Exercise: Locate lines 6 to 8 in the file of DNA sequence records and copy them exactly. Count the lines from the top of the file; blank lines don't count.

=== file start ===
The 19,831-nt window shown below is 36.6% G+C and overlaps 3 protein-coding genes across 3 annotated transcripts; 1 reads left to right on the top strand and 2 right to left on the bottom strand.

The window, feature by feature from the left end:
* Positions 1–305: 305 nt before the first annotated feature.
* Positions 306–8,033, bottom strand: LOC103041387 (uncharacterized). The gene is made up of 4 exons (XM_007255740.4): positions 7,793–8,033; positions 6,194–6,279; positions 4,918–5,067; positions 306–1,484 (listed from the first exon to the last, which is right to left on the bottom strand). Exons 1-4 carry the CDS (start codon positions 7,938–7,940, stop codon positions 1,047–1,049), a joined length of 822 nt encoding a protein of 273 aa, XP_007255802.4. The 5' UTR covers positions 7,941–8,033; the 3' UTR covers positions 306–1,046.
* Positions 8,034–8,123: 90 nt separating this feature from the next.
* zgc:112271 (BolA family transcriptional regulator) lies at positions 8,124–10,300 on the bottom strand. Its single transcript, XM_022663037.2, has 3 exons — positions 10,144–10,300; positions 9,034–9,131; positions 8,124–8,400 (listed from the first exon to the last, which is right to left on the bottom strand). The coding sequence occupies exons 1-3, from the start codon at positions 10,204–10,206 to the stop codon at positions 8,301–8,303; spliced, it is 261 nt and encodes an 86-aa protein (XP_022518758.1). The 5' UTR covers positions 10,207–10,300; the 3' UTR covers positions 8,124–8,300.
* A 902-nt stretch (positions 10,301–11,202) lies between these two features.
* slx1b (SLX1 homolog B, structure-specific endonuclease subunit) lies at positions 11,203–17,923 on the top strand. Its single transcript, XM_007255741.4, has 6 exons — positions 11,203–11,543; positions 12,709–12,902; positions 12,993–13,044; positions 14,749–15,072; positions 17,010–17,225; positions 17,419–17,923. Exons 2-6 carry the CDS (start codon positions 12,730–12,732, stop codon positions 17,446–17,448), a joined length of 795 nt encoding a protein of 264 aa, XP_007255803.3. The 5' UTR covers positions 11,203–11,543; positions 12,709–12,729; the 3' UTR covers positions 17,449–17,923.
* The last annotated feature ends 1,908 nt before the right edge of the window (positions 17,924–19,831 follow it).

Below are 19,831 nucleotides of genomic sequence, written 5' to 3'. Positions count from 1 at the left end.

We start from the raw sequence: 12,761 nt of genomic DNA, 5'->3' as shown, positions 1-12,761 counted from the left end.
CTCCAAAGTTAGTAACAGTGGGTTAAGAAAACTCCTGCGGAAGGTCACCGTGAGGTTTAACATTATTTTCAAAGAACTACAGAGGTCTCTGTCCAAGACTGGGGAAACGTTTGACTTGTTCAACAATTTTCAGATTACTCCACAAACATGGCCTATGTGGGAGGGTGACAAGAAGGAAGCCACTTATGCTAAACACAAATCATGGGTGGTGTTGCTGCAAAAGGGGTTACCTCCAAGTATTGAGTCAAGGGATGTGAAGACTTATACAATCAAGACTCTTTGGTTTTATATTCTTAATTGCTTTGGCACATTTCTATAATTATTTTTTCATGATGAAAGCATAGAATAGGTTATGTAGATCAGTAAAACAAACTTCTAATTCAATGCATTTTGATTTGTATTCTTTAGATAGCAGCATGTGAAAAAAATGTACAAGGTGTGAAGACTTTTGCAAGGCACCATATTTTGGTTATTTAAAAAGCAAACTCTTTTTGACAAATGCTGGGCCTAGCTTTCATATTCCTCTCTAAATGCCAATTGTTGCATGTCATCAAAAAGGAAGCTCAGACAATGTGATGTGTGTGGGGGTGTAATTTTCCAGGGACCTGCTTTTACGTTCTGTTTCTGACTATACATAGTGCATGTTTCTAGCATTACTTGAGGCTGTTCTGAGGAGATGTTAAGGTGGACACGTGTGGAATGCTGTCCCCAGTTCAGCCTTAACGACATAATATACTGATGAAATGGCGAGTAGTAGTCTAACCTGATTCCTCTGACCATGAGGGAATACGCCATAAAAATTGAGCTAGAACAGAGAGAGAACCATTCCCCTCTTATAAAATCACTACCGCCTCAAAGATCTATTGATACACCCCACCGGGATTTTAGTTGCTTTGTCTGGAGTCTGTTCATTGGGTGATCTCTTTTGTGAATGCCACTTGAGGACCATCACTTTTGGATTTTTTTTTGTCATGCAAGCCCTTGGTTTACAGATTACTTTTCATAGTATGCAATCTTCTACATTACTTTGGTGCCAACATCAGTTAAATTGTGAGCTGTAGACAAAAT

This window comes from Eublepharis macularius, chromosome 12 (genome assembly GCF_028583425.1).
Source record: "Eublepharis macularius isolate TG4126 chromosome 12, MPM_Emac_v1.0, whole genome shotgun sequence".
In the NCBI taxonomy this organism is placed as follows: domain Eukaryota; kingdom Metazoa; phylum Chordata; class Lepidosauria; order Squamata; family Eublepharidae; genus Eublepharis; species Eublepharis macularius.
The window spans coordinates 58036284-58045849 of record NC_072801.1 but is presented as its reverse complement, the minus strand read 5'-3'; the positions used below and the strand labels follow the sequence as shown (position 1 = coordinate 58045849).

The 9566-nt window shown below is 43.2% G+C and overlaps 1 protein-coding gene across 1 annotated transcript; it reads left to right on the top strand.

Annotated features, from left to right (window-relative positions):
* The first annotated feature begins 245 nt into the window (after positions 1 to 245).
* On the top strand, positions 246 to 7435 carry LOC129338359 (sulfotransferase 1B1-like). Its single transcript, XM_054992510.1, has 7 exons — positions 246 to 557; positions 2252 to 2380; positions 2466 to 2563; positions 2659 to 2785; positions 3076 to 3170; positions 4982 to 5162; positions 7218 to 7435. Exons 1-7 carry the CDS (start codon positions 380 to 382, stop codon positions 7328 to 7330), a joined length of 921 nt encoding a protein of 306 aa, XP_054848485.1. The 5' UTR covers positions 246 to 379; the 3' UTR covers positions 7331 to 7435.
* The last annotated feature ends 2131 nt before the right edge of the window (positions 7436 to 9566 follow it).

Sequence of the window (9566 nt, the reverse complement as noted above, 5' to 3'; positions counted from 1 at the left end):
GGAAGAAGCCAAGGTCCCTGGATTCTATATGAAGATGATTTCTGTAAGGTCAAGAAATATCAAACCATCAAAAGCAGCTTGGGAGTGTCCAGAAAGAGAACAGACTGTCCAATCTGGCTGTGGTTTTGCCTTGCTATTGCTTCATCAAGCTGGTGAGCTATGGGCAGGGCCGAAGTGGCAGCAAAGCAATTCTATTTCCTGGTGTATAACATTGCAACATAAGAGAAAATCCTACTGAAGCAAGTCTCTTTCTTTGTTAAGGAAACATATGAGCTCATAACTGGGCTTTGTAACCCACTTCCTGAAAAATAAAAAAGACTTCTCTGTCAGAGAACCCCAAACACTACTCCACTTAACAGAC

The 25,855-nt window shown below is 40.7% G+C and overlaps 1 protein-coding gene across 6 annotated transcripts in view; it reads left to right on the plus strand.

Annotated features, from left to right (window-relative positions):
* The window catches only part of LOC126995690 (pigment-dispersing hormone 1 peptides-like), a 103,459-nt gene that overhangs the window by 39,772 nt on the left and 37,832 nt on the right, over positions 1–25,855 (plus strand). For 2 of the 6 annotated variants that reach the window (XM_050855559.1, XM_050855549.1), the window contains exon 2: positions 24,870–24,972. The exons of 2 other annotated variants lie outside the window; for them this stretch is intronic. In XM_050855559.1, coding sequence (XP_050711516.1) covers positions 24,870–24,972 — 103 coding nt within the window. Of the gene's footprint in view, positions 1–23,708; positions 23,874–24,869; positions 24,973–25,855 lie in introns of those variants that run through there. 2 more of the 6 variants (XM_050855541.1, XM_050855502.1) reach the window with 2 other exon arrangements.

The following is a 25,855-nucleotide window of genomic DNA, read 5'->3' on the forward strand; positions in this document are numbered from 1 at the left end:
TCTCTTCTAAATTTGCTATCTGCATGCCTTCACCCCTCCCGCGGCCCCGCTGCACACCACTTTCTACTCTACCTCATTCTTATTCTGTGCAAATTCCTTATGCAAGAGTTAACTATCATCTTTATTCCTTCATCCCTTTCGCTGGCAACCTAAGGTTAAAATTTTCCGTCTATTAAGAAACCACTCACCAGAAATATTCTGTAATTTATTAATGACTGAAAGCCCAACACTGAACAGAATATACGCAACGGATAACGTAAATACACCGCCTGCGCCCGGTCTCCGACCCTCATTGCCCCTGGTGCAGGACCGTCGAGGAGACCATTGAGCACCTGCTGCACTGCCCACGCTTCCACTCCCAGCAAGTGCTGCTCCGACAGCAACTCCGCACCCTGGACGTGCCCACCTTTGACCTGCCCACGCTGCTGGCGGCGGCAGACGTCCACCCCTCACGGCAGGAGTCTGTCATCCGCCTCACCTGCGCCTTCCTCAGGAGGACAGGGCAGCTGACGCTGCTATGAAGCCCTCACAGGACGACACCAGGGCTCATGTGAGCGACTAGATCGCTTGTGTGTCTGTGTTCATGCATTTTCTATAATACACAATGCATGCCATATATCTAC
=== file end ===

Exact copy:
* zgc:112271 (BolA family transcriptional regulator) lies at positions 8,124–10,300 on the bottom strand. Its single transcript, XM_022663037.2, has 3 exons — positions 10,144–10,300; positions 9,034–9,131; positions 8,124–8,400 (listed from the first exon to the last, which is right to left on the bottom strand). The coding sequence occupies exons 1-3, from the start codon at positions 10,204–10,206 to the stop codon at positions 8,301–8,303; spliced, it is 261 nt and encodes an 86-aa protein (XP_022518758.1). The 5' UTR covers positions 10,207–10,300; the 3' UTR covers positions 8,124–8,300.
* A 902-nt stretch (positions 10,301–11,202) lies between these two features.
* slx1b (SLX1 homolog B, structure-specific endonuclease subunit) lies at positions 11,203–17,923 on the top strand. Its single transcript, XM_007255741.4, has 6 exons — positions 11,203–11,543; positions 12,709–12,902; positions 12,993–13,044; positions 14,749–15,072; positions 17,010–17,225; positions 17,419–17,923. Exons 2-6 carry the CDS (start codon positions 12,730–12,732, stop codon positions 17,446–17,448), a joined length of 795 nt encoding a protein of 264 aa, XP_007255803.3. The 5' UTR covers positions 11,203–11,543; positions 12,709–12,729; the 3' UTR covers positions 17,449–17,923.